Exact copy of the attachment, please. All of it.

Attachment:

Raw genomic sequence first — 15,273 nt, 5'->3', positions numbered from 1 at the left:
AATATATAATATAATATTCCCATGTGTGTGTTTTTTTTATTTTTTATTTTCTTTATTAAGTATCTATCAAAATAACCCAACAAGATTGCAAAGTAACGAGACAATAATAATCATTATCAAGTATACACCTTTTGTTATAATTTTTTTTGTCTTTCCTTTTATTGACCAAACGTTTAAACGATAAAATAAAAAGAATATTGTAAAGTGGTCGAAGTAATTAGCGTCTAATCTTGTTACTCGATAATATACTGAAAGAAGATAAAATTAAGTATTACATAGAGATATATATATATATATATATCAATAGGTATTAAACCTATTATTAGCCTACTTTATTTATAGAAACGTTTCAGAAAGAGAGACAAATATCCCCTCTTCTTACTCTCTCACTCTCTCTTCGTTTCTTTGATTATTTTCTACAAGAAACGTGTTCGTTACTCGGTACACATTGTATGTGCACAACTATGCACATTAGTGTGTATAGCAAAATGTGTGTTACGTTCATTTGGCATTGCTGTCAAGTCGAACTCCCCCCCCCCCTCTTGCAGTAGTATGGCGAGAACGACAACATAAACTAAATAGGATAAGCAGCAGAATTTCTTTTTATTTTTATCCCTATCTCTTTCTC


Raw genomic sequence first — 15,273 nt, 5'->3', positions numbered from 1 at the left:
AATATATAATATAATATTCCCATGTGTGTGTTTTTTTTATTTTTTATTTTCTTTATTAAGTATCTATCAAAATAACCCAACAAGATTGCAAAGTAACGAGACAATAATAATCATTATCAAGTATACACCTTTTGTTATAATTTTTTTTGTCTTTCCTTTTATTGACCAAACGTTTAAACGATAAAATAAAAAGAATATTGTAAAGTGGTCGAAGTAATTAGCGTCTAATCTTGTTACTCGATAATATACTGAAAGAAGATAAAATTAAGTATTACATAGAGATATATATATATATATATATCAATAGGTATTAAACCTATTATTAGCCTACTTTATTTATAGAAACGTTTCAGAAAGAGAGACAAATATCCCCTCTTCTTACTCTCTCACTCTCTCTTCGTTTCTTTGATTATTTTCTACAAGAAACGTGTTCGTTACTCGGTACACATTGTATGTGCACAACTATGCACATTAGTGTGTATAGCAAAATGTGTGTTACGTTCATTTGGCATTGCTGTCAAGTCGAACTCCCCCCCCCCCTCTTGCAGTAGTATGGCGAGAACGACAACATAAACTAAATAGGATAAGCAGCAGAATTTCTTTTTATTTTTATCCCTATCTCTTTCTC